Perhaps more than any other sin, Jesus abhors the sin of being judgmental of others. Do you judge a person by race, age, sexual orientation, ethnicity, ideology or religion? Today, or sometime this week, on the Internet or in the library, research and try better to understand the group you’re most easily tempted to judge.

Tuesday: Isaiah 1:10, 16-20

It is not enough that you simply cease doing sin. You must replace sin with virtue. You must “redress the wronged, hear the orphan’s plea, defend the widow.” Today, find out the particulars of how to volunteer for some organization that serves the poor.

Wednesday: Matthew 20:17-28

The Christian life includes self-sacrifice. Without him or her knowing it, do someone’s house chore or similar kind of task today.

Thursday: Luke 16:19-31

If wealth is your God, then the Lord isn’t. Are you free from the bondage of wealth or do you suffer from “affluenza” (the “disease” of affluence)? Write a check to a charitable organization today. Trust that God will return it a hundredfold.

Friday: Genesis 37:3-4, 12-13, 17-28

Every family has baggage from the past. Have you done all that you could to reconcile with your estranged family? Reach out to a difficult family member today.

Saturday: Luke 15:1-3, 11-32

People tend to see themselves as the prodigal son in this passage. But today, ask yourself, “How am I called to be like the generous and forgiving father in the story?” Who do you need to welcome back into the fold?

Third Sunday of Lent: John 4:5-42

In the First Reading today, God sends Moses to provide water to the thirsty Israelites. In the Gospel, Jesus provides the woman at the well with Living Water. Reflect on your life lately. What person has been your “Moses,” providing you with Living Water? A friend? A family member? A Church person? Write that person a thank-you note sharing how much he or she means to you.

Monday: 2 Kings 5:1-15

Naaman had trouble believing that the Lord could heal him not through extraordinary means but by simply giving him a good bath! Take a long hot bath today. Imagine the Lord washing away all that ails you.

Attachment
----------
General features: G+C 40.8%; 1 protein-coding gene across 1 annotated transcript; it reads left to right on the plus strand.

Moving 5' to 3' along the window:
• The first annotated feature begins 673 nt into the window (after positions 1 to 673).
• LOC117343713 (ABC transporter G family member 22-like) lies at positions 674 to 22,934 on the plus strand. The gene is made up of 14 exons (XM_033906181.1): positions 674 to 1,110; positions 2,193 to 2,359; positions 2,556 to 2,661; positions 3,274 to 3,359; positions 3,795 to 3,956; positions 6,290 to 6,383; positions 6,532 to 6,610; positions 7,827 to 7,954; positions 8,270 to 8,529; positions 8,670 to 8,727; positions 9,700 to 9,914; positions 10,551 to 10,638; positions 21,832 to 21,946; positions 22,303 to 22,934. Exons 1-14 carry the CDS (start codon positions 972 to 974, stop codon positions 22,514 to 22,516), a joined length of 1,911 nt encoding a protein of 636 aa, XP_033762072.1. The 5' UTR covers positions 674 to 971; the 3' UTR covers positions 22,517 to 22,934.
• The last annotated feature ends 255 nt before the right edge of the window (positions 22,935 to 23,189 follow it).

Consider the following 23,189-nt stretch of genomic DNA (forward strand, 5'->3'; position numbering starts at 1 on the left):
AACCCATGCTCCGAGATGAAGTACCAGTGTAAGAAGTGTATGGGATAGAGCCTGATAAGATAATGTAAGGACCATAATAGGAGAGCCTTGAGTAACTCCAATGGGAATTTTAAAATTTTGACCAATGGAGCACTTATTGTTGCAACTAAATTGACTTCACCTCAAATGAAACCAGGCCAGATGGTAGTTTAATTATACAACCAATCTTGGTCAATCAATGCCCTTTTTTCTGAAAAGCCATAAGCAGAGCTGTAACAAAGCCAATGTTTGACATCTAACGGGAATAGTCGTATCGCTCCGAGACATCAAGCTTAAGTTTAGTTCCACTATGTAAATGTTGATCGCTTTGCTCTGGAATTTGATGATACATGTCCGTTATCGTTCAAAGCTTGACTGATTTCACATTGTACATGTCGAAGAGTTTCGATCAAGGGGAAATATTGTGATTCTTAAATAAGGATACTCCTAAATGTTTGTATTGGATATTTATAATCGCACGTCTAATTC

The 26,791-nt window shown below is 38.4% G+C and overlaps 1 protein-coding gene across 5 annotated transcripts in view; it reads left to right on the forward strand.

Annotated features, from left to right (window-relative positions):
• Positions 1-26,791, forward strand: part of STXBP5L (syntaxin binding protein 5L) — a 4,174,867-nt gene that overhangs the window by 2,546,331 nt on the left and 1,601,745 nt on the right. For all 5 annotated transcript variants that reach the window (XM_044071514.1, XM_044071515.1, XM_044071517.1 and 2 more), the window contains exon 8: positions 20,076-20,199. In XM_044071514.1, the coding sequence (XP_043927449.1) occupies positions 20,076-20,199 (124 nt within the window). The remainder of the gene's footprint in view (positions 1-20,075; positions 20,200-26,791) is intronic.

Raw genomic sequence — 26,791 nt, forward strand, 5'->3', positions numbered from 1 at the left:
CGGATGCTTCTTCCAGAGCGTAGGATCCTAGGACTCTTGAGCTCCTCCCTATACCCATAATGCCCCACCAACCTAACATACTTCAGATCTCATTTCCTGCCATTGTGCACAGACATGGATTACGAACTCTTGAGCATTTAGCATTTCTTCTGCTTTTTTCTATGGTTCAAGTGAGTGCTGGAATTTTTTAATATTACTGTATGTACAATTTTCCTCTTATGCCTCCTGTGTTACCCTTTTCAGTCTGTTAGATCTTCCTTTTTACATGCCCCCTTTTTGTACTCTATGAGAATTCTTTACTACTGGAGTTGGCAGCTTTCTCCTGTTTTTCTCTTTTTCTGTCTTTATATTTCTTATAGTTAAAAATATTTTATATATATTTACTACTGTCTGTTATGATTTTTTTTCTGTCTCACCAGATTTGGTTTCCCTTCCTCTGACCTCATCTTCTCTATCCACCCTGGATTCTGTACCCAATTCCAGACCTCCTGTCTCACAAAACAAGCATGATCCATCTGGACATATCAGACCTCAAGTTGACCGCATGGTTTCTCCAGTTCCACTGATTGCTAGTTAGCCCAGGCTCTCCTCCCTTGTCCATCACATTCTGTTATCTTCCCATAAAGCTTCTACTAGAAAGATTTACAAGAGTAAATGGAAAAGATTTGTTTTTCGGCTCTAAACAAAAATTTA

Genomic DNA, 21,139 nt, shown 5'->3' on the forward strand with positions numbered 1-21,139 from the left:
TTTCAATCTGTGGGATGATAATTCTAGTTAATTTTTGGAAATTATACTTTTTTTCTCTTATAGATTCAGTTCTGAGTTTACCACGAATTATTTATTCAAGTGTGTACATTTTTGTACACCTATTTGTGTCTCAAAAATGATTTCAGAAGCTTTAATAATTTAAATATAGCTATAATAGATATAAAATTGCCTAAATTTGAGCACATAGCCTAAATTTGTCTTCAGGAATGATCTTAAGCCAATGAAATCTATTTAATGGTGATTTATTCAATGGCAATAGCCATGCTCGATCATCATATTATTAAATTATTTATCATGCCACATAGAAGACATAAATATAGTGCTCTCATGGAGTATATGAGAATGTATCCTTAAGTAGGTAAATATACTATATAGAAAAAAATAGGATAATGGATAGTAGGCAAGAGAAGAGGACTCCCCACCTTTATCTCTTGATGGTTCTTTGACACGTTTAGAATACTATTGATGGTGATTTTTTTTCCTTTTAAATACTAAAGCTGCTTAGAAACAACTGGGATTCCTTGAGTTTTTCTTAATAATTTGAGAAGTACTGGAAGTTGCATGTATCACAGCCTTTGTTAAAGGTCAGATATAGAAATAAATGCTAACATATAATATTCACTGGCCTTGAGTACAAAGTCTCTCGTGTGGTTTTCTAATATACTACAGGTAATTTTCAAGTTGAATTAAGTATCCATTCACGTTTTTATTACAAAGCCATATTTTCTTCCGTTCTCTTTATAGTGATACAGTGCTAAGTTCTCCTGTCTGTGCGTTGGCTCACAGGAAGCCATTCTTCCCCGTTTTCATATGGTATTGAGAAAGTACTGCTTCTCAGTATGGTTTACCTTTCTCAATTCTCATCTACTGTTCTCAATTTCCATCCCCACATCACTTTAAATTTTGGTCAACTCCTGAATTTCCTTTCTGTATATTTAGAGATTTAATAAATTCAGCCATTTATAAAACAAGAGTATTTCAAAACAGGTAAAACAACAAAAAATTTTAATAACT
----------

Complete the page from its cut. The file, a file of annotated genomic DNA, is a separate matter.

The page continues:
Tuesday: Matthew 18:21-35

Debt forgiveness is a big issue in world politics. International debt keeps Africa’s most impoverished nations poor. Through the Internet or the library, research the plight of an economically struggling African nation. Watch for an opportunity to help.

Wednesday: Matthew 5:17-19

Contrary to popular opinion, Jesus loved the Law and lived by its decrees. Meditate on a difficult doctrine of the Catholic Church today. Try to understand why the Church might be asking its members to live this way.

Thursday: Luke 11:14-23

Catholics used to believe that non-Christian religions were totally false and not of God. But Vatican II and John Paul II exhorted all to presume that everyone is reaching out for the same God. Today, research a non-Christian religion, or, if you know any non-Christians, ask them to tell you about their religion. Try to get a new perspective on God.

Friday: Mark 12:28-34

Jesus and a devoutly religious man discuss the famous Scripture passage about loving God with all your heart, and your neighbor as yourself. What is your favorite Scripture passage? Memorize as much of it as you can and repeat it back to yourself from time to time.

Saturday: Luke 18:9-14

Jesus’ model of a prayerful person is one who is honest before the Lord and admits his need for God’s mercy. Spend some time in prayer today, speaking honestly with the Lord about who you are, what you’re feeling right now, and so on.

Fourth Sunday of Lent: 2 Corinthians 5:17-21

Paul calls you an “ambassador of Christ.” Last Sunday, parishes preparing for Easter Baptisms reflected on the one who has brought you Living Water. This Sunday, ask Christ to show you how to bring Living Water to someone who needs some kind of personal rebirth. Who in your life right now needs you to be his or her ambassador of Christ? Write that person a card or letter of love and encouragement today.

Monday: Isaiah 65:17-21

This is a reading of tremendous faith and hope in a New Jerusalem. Take a walk in a beautiful park or beside a quiet creek. Reflect on nature’s ability to renew itself and on God’s ability to “create a new heaven and a new earth.”

Tuesday: John 5:1-3, 5-16

Jesus asked the lame man, “Do you want to be healed?” It takes courage to do something new. How much do you allow past trauma to keep you from rising out of your paralysis? In your prayer today, put on some good music—and dance!

Wednesday: John 5:17-30

Jesus speaks of his relationship to the Father. If children are not close at hand, go to a public place where you can briefly watch a parent and child interact (for example, a park, a grocery store, a mall). Prayerfully reflect how your relationship with God compares.